You’d expect a major film festival in the South Bay to celebrate technology as well as movies. And that’s what you get at Cinequest. Yes, like other Red Carpet Festivals, Cinequest showcases plenty of films that have not yet been seen in the Bay Area, with filmmakers in attendance. But it also showcases new (and old) technologies.
This year, Cinequest will screen 321 films and other entertainments. These include 154 World and US premiere films – including 122 directed by women.
Cinequest runs from March 3 to 15 in San Jose and Redwood City.
The festival starts with John Pinette: You Go Now, a documentary on the late comedian. It closes with another film about a comic genius: Marcel Marceau. But no, that last film, Resistance, is not a documentary. It’s a narrative thriller starring Jesse Eisenberg, following the future mime in his dangerous anti-Nazi work in the French resistance.
Cinequest isn’t just about films. It also celebrates the latest Virtual Reality and Augmented Reality offerings. In San Jose’s California Theatre’s Rehearsal Hall, you can experience climbing Everest, racing sailboats, and a dystopian nightmare in ways that can’t be done on the big screen. You can also glide among the Canadian Rockies or fly to Mars and beyond.
Then you can cross the street (careful; cars are real reality) to the KALEID Gallery where you can interact with more virtual realities – including one based on Dr. Who.
The festival also celebrates the cinematic virtual reality of 1968 with a screening of Stanley Kubrick’s masterpiece, 2001: A Space Odyssey. Stanley Kubrick’s visualization of Arthur C. Clarke’s imagination tells you little, but it shows you a great deal. Unlike any other science fiction movie (or any other big-budget blockbuster), it offers a daring story structure, striking visuals, breathtaking use of music, and a refusal to explain what it’s all about. As prophesy, 2001 fails. But as fantasy, adventure, mystery, and even theology, it’s brilliant. I give 2001 an A+.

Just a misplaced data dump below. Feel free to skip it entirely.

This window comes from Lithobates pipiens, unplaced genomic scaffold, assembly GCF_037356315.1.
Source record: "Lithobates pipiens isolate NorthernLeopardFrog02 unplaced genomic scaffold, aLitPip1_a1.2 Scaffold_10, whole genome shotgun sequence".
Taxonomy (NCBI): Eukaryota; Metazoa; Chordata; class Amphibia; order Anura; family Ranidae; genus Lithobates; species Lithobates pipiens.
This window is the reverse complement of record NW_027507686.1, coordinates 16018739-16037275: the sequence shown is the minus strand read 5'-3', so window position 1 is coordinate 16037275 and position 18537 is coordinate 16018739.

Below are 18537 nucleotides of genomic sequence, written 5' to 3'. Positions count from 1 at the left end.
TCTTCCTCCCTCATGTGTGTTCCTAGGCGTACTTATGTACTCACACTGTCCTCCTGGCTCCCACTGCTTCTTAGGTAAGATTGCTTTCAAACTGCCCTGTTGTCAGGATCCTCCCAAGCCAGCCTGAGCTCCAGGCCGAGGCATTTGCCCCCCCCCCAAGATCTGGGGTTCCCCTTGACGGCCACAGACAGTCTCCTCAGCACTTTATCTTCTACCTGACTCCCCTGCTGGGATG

2001: A Space Odyssey
The film was originally intended to be screened in Cinerama, which by 1968 meant a 70mm print projected onto a giant, deeply curved screen. It really felt like it was putting you into space. The festival will screen 2001 in 70mm, but on a flat screen. Read my report and my Eat Drink Film article on how it should best be shown.
Cinequest always has a night of silent film. A hundred years ago, movie star and producer Douglas Fairbanks bought the rights to a then-new serialized novel, projected his already-famous athletic comic hero into a romanticized past, grabbed a sword, and, with The Mark of Zorro,
invented the movie swashbuckler. There are better swashbucklers, better Zorro movies, and better Fairbanks vehicles (the sequel, Don Q, Son of Zorro, is all of these), but no other catches the birth of a genre. I give it a B+.
The Mark of Zorro
The feature will be preceded by one of Buster Keaton’s best shorts, One Week. If you can’t laugh at this film, you’re probably dead.
Both films will be accompanied live by Dennis James on the mighty Wurlitzer Organ.
As I write this, I haven’t seen any of the new films on the schedule. But these ones seem interesting.
- Asking for It: A comedy about writing comedy while being stalked.
- Closet: Lonely people pay to sleep with others – not for sex, but for cuddling, massage, and basic human contact (and no, It’s not a documentary).
- The Forgotten: This is a documentary. Filmmaker Sabrina Aman looks for a husband and finds the horrors of the displaced in Eritrea.
- Fried Barry: An alien takes control of a drug addict’s body and things get very strange.